JUST IN: Zimbabwe reintroduces duty on basic commodities

Zimbabwe's Finance bigwigs Mthuli Ncube and George Guvamatanga

In a significant policy change, the Zimbabwean government has reintroduced duty on a select range of essential goods, most of which are locally produced or packaged.

The move comes after emergency measures were put in place last year to allow duty-free imports in response to shortages and price manipulation. Effective immediately, duty will be imposed on several products, including cooking oil, maize meal, milk, sugar, rice, flour, salt, bath soap, washing soap, washing powder, toothpaste, and petroleum jelly.

While duty-free imports had been permitted for the past ten months, the situation has changed with the repeal of the emergency measures. It is worth noting that the majority of these essential goods are manufactured or packaged within Zimbabwe, with local brands dominating store shelves and only a limited number of imports available. Consequently, the concessions made last year have become obsolete.

The decision to reinstate duty was announced by Professor Mthuli Ncube, the Minister of Finance, Economic Development, and Investment Promotion. The repeal of duty-free status was formalized through the Customs and Excise (Suspension) (Amendment) Regulations, 2024 (No. 272), which were gazetted recently.

The initial objective of the duty suspensions implemented last May was to curb excessive price increases by enabling retailers and private citizens to import substitute goods. By restricting local manufacturers and distributors from charging prices higher than those of imports, the government aimed to stabilize the market. However, the situation has since changed, with local manufacturers able to provide these essential products at competitive prices. The duty-free imports were one of several measures introduced by the government to address exchange rate volatility and combat what was referred to as “price madness.”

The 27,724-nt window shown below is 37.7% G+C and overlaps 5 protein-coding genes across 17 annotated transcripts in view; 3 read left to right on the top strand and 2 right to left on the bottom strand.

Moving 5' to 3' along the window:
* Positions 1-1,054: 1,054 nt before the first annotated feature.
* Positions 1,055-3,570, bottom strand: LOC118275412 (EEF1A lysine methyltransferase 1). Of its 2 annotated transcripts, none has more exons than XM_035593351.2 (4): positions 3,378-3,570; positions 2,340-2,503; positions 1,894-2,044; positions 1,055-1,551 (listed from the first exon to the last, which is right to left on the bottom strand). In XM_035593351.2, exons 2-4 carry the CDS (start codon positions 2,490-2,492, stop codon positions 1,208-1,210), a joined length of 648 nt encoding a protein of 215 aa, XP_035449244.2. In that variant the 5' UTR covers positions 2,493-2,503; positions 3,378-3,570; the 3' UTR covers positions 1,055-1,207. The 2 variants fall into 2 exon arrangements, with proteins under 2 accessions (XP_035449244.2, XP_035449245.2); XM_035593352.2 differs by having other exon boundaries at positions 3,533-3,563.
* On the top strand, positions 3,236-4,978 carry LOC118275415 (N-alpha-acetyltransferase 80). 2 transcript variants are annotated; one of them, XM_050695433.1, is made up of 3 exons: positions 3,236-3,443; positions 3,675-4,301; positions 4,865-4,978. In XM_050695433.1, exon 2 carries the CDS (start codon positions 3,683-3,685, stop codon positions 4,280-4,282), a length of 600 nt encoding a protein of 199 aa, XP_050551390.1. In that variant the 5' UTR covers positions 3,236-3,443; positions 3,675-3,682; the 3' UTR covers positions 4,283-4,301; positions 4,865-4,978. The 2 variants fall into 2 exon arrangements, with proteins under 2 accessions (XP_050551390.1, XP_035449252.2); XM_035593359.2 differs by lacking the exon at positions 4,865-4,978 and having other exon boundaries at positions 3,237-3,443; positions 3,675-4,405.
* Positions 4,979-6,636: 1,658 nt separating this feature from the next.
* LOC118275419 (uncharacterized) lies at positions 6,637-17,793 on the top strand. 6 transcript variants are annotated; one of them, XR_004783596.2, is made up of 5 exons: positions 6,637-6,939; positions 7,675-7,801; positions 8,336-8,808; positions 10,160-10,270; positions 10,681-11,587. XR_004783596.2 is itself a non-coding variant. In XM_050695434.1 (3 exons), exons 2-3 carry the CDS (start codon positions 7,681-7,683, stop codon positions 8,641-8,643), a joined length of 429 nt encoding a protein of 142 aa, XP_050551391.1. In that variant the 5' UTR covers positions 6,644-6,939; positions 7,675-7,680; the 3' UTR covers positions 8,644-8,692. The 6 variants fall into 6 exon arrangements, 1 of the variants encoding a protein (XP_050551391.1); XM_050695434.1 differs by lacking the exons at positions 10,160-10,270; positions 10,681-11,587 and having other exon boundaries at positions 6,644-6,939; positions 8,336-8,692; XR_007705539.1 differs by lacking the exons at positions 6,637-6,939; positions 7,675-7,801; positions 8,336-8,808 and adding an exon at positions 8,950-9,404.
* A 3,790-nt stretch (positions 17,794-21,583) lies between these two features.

With the reintroduction of duty on essential goods, the government aims to strike a balance between supporting local industries and ensuring price stability. By reinstating duty, they seek to promote the consumption of locally produced goods and reduce reliance on imports. The decision aligns with broader efforts to strengthen the country’s economic stability and enhance self-sufficiency in critical sectors.

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